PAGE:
• All witnesses appeared virtually and were displayed on screens throughout the hybrid hearing room alongside evidence screens – the new format.

The Outcome

The RCNDA conducted all the required hearings within one year, with minimal delay or disruption throughout the proceedings, all during COVID-19 restrictions. The hybrid hearing room services and virtual operations were delivered with a high standard and optimal quality. There were a few hearings when one of the commissioners was unable to attend the hybrid hearing room in-person and we successfully coordinated their virtual appearance, allowing them to observe witness examination and to ask questions from their home.

The new format of hearing related services was facilitated successfully in the hybrid environment. All elements of a hearing room were available to all personnel either ‘in-person’ or virtually, depending on their location. All elements were executed with high quality and were received positively by the client.

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Job Description: Last minute request for eTrial - Time Frame: 48 hours


The Challenge

Law In Order received a call at 5:00 pm on a Friday with an urgent request for quotation for a court ordered eTrial involving the provision of evidence display solution to be managed by Counsel. There were two parties, 5 barristers and 5 lawyers. Law In Order had already worked with the plaintiff to provide an eCourtbook. The trial was schedule to commence on Monday.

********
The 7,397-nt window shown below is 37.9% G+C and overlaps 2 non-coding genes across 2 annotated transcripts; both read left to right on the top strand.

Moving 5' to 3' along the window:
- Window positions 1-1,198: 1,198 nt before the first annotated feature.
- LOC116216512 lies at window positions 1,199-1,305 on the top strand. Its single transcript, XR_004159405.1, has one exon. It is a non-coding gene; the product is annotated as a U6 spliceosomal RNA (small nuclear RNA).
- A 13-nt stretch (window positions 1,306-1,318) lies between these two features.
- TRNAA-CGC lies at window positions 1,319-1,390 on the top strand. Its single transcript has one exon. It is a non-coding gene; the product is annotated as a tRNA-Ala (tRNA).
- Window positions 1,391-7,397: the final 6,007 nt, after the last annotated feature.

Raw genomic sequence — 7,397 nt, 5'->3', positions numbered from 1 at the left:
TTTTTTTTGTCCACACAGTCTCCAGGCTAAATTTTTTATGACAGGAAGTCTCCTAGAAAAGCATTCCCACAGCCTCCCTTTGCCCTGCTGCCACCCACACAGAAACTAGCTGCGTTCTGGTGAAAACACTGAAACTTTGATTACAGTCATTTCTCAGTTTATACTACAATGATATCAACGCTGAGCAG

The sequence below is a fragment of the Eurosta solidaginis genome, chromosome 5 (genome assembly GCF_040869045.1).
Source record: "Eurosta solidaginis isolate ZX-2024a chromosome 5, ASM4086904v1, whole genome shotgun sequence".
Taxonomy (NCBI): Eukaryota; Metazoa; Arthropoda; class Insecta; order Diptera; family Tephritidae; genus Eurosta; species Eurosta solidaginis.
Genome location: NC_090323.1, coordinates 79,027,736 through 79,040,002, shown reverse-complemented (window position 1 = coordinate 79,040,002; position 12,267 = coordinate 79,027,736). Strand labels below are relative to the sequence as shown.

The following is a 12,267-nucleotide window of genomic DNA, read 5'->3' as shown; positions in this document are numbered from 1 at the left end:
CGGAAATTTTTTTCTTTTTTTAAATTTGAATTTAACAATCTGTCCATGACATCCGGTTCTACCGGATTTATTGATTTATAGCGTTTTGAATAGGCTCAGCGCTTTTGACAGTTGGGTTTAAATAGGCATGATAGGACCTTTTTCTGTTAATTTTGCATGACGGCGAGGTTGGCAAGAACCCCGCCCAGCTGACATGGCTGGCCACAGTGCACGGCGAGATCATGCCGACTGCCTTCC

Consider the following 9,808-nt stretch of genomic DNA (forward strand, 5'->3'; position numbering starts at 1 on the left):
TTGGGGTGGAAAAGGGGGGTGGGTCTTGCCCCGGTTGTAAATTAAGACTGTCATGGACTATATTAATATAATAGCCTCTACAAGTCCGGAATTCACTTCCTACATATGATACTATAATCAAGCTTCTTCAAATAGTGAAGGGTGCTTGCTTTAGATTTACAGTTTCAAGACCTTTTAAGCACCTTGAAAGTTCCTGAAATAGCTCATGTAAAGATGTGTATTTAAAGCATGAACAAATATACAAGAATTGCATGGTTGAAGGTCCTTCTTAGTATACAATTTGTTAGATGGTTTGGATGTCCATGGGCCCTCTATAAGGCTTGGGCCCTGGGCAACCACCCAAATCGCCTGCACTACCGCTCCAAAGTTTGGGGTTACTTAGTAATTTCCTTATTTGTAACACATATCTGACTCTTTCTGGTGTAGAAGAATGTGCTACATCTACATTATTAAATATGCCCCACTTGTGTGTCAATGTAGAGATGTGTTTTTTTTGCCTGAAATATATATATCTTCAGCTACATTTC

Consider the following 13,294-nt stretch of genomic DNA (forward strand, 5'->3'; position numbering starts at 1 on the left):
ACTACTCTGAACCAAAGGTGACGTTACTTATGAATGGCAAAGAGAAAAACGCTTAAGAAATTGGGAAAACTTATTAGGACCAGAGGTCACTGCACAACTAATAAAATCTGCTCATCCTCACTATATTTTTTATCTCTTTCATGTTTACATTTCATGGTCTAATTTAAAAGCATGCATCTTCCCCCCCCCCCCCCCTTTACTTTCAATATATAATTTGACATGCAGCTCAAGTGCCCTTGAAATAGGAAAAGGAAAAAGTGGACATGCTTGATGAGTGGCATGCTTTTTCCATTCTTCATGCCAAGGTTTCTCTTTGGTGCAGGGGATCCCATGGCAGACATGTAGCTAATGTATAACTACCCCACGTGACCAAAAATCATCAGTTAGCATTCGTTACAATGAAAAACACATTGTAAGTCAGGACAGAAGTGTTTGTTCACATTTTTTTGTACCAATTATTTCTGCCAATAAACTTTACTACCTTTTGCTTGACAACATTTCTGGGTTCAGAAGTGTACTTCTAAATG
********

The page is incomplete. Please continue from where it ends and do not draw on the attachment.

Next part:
The Solution

Law In Order responded with a quotation within 10 minutes of the request and received the go ahead from the client to proceed by 5:40 pm.

The Outcome

Law In Order worked through the weekend to ensure all the logistics were secured and set up the eTrial ready for proceedings to begin the following Monday at 10 am.

Job Description: We were to provide real-time transcription screens in a state dispute international arbitration


The Challenge

The challenge was to provide real-time transcription screens, in addition to evidence presentation screens, to be used by arbitrators and senior counsel in a state dispute international arbitration.

Our client had many documents in evidence with multiple versions and different language translations. When cross examining witnesses, interpretation services would be essential.

As interpretation itself can be in dispute, navigating easily and quickly in the transcript would be important for time efficiency and precision.